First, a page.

Multiple Terrorist Doctrine part 2
Multiple Terrorist Doctrine part 2
1) Terrorism is a crime in the United States . Since it is a crime, law enforcement personnel will have to deal with it. Posse Comitatus explicitely prohibits the use of soldiers to affect an arrest, and even though arrest may not be on anyone's mind, all politicians will have to maintain a civil facade. Any terrorist that wants to surrender will have to be arrested and not executed. Let's just hope they aren't wrapped in explosives as they come out with their hands up, chanting to Allah before blowing themselves and anyone nearby into smithereens. So, it will be law enforcement that responds. Eventually the FBI will get on scene and take over. How long will that take? And how much longer will it be before a sufficient number of FBI HRT members are on hand to mount an assault? LONGER THAN WE CAN AFFORD.
2) Initially a local representative will negotiate. When the FBI arrives arrives and assumes command, an FBI agent will negotiate. Here in the United States we have a general rule of thumb: the longer we negotiate the better our chances are for a peaceful conclusion. We have time on our side. With "normal" criminals that's true. With terrorists, negotiation only provides time for more media to arrive while the terrorists fortify their positions inside the structure.
3) It's easy to think that the FBI HRT members will make any necessary assault. I'm not sure there are enough of them though. A standard rule of infantry is that it takes personnel numbering 3-to-1 (good guys to bad guys / assaulters to terrorists) to overwhelm a NON-entrenched enemy. If you give the enemy time to fortify their position, it takes closer to 9 or 10-to-1. Okay: so using that 15 terrorist scenario, we need about 150 FBI HRT guys on ready stand by to do the assault. Let's not forget: we also need 150 FBI HRT agents planning and training for the assault. Oh, and we have another 150 FBI HRT agents getting some down time - they have to sleep too. So that's a total of 450 FBI HRT agents. Are there that many? That's just assault troops, too. What about inner and outer perimeter? What about crowd control? What about counter-snipers?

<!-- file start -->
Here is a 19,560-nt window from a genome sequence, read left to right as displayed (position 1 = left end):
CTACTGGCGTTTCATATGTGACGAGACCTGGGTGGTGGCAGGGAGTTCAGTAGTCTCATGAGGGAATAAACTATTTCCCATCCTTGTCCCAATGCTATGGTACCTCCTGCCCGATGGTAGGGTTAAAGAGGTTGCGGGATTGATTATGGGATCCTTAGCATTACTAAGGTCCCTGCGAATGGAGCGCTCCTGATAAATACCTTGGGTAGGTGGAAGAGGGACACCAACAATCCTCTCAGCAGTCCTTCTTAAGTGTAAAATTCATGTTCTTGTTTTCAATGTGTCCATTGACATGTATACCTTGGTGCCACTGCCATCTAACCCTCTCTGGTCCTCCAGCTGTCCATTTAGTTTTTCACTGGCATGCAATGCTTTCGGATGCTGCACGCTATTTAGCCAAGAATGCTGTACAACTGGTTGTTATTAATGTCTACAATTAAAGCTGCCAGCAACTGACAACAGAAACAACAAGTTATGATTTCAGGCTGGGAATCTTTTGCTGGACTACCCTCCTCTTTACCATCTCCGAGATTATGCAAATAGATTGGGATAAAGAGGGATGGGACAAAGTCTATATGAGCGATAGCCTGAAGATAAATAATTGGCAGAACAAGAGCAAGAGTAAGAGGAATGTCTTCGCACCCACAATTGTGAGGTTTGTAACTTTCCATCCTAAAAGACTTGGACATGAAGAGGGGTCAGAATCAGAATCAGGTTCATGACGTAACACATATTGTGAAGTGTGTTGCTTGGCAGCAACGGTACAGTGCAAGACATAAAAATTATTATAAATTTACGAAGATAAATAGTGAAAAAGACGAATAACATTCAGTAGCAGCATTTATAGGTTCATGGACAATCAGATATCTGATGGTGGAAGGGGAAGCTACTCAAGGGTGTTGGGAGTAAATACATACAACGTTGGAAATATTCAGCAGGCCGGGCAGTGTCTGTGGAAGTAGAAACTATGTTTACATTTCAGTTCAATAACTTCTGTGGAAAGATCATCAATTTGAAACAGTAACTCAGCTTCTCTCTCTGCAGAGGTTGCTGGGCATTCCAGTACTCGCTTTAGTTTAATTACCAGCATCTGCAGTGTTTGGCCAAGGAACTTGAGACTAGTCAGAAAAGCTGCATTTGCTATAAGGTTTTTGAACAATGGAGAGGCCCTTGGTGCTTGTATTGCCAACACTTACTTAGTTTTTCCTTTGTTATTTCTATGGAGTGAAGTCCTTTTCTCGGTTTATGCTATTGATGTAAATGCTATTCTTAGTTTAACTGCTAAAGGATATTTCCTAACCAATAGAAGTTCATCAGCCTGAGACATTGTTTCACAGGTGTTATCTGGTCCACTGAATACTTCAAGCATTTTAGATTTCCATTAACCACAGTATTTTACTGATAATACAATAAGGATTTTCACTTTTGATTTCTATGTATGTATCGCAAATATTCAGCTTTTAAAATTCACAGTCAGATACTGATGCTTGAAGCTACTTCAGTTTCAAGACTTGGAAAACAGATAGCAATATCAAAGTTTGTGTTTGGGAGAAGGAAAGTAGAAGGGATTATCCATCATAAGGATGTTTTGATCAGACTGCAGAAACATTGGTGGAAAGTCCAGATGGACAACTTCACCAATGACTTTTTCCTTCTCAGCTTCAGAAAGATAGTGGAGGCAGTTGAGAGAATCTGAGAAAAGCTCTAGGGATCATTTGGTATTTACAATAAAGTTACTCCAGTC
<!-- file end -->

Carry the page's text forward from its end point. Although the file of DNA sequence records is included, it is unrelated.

4) Do any of our current tactical protocols effectively address the situation? No that I'm familiar with in law enforcement training. Right now we deliver, on a fairly regular basis, training that DOES adequately address the two-student-shooters model of Columbine High School . I don't believe our current training is even adequate to have responded to the five-shooter model that was stopped just last week in Kentucky . A four- or five-man diamond (so standard now) is decent against two students who have had no training and who may be quickly overcome. That same four- or five-man diamond would have faced a challenge with five student shooters. OK: so I here some of you mentally arguing, "But more teams form up and come in on a constant basis." Yep, you're right. And they move to the sound of shots aggressively - using that diamond formation with carefully trained tactics for checking doors, bypassing IEDs, etc.
"No plan survives first contact with the enemy." Remember that? The diamond is going to fall apart as soon as the team finds itself under any more than one shot or two at the most. Seeking cover will become a primary concern. How many agencies today train their officers to move under fire? Is Fire and Maneuver taught in any police academy? It took Russia 's BEST troops in excess of nine hours to take back the Beslan school. What will our reaction be?
Well, here's how it's usually been presented in training for Active Shooter / Immediate Response: